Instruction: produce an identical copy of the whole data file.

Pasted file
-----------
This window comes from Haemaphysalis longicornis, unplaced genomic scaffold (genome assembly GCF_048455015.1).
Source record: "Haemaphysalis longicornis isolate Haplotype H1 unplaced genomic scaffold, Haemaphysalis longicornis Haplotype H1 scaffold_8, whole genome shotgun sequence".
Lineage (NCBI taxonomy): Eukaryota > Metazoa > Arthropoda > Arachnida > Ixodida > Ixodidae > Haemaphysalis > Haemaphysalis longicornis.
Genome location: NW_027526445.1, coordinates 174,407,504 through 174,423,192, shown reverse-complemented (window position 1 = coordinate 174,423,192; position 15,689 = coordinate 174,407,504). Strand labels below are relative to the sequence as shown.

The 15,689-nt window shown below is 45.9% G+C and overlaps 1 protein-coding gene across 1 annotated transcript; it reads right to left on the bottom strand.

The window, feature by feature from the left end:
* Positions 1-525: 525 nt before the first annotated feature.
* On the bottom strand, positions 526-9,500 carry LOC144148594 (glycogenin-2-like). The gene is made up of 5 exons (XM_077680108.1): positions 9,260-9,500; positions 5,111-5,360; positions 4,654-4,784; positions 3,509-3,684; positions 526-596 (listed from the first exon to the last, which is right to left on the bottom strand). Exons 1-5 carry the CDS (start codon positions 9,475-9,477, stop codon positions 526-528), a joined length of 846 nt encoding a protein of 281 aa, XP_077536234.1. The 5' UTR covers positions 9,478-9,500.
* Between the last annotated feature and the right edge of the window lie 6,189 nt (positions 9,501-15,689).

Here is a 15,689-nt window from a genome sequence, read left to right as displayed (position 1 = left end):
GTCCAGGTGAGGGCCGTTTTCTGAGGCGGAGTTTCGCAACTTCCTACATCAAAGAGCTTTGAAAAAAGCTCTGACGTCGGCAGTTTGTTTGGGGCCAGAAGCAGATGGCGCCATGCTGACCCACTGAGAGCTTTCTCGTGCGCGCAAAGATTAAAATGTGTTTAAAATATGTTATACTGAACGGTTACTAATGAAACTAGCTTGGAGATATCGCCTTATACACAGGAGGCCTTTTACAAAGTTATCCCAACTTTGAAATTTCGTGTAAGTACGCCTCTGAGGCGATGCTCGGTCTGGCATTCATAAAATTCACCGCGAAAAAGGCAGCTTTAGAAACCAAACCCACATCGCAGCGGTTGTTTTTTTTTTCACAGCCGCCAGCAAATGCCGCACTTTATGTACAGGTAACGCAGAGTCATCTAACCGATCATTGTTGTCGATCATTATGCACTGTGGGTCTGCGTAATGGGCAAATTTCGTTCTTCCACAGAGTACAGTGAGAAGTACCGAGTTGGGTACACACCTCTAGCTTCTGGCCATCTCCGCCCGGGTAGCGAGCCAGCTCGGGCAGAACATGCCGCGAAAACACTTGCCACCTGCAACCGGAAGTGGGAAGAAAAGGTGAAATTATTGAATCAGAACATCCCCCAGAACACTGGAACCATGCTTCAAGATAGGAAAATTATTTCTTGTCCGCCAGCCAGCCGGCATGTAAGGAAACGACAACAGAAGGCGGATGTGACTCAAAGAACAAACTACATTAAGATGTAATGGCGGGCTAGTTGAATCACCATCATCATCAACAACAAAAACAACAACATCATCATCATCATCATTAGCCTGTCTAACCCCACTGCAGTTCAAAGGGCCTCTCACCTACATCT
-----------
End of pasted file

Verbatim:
This window comes from Haemaphysalis longicornis, unplaced genomic scaffold (genome assembly GCF_048455015.1).
Source record: "Haemaphysalis longicornis isolate Haplotype H1 unplaced genomic scaffold, Haemaphysalis longicornis Haplotype H1 scaffold_8, whole genome shotgun sequence".
Lineage (NCBI taxonomy): Eukaryota > Metazoa > Arthropoda > Arachnida > Ixodida > Ixodidae > Haemaphysalis > Haemaphysalis longicornis.
Genome location: NW_027526445.1, coordinates 174,407,504 through 174,423,192, shown reverse-complemented (window position 1 = coordinate 174,423,192; position 15,689 = coordinate 174,407,504). Strand labels below are relative to the sequence as shown.

The 15,689-nt window shown below is 45.9% G+C and overlaps 1 protein-coding gene across 1 annotated transcript; it reads right to left on the bottom strand.

The window, feature by feature from the left end:
* Positions 1-525: 525 nt before the first annotated feature.
* On the bottom strand, positions 526-9,500 carry LOC144148594 (glycogenin-2-like). The gene is made up of 5 exons (XM_077680108.1): positions 9,260-9,500; positions 5,111-5,360; positions 4,654-4,784; positions 3,509-3,684; positions 526-596 (listed from the first exon to the last, which is right to left on the bottom strand). Exons 1-5 carry the CDS (start codon positions 9,475-9,477, stop codon positions 526-528), a joined length of 846 nt encoding a protein of 281 aa, XP_077536234.1. The 5' UTR covers positions 9,478-9,500.
* Between the last annotated feature and the right edge of the window lie 6,189 nt (positions 9,501-15,689).

Here is a 15,689-nt window from a genome sequence, read left to right as displayed (position 1 = left end):
GTCCAGGTGAGGGCCGTTTTCTGAGGCGGAGTTTCGCAACTTCCTACATCAAAGAGCTTTGAAAAAAGCTCTGACGTCGGCAGTTTGTTTGGGGCCAGAAGCAGATGGCGCCATGCTGACCCACTGAGAGCTTTCTCGTGCGCGCAAAGATTAAAATGTGTTTAAAATATGTTATACTGAACGGTTACTAATGAAACTAGCTTGGAGATATCGCCTTATACACAGGAGGCCTTTTACAAAGTTATCCCAACTTTGAAATTTCGTGTAAGTACGCCTCTGAGGCGATGCTCGGTCTGGCATTCATAAAATTCACCGCGAAAAAGGCAGCTTTAGAAACCAAACCCACATCGCAGCGGTTGTTTTTTTTTTCACAGCCGCCAGCAAATGCCGCACTTTATGTACAGGTAACGCAGAGTCATCTAACCGATCATTGTTGTCGATCATTATGCACTGTGGGTCTGCGTAATGGGCAAATTTCGTTCTTCCACAGAGTACAGTGAGAAGTACCGAGTTGGGTACACACCTCTAGCTTCTGGCCATCTCCGCCCGGGTAGCGAGCCAGCTCGGGCAGAACATGCCGCGAAAACACTTGCCACCTGCAACCGGAAGTGGGAAGAAAAGGTGAAATTATTGAATCAGAACATCCCCCAGAACACTGGAACCATGCTTCAAGATAGGAAAATTATTTCTTGTCCGCCAGCCAGCCGGCATGTAAGGAAACGACAACAGAAGGCGGATGTGACTCAAAGAACAAACTACATTAAGATGTAATGGCGGGCTAGTTGAATCACCATCATCATCAACAACAAAAACAACAACATCATCATCATCATCATTAGCCTGTCTAACCCCACTGCAGTTCAAAGGGCCTCTCACCTACATCT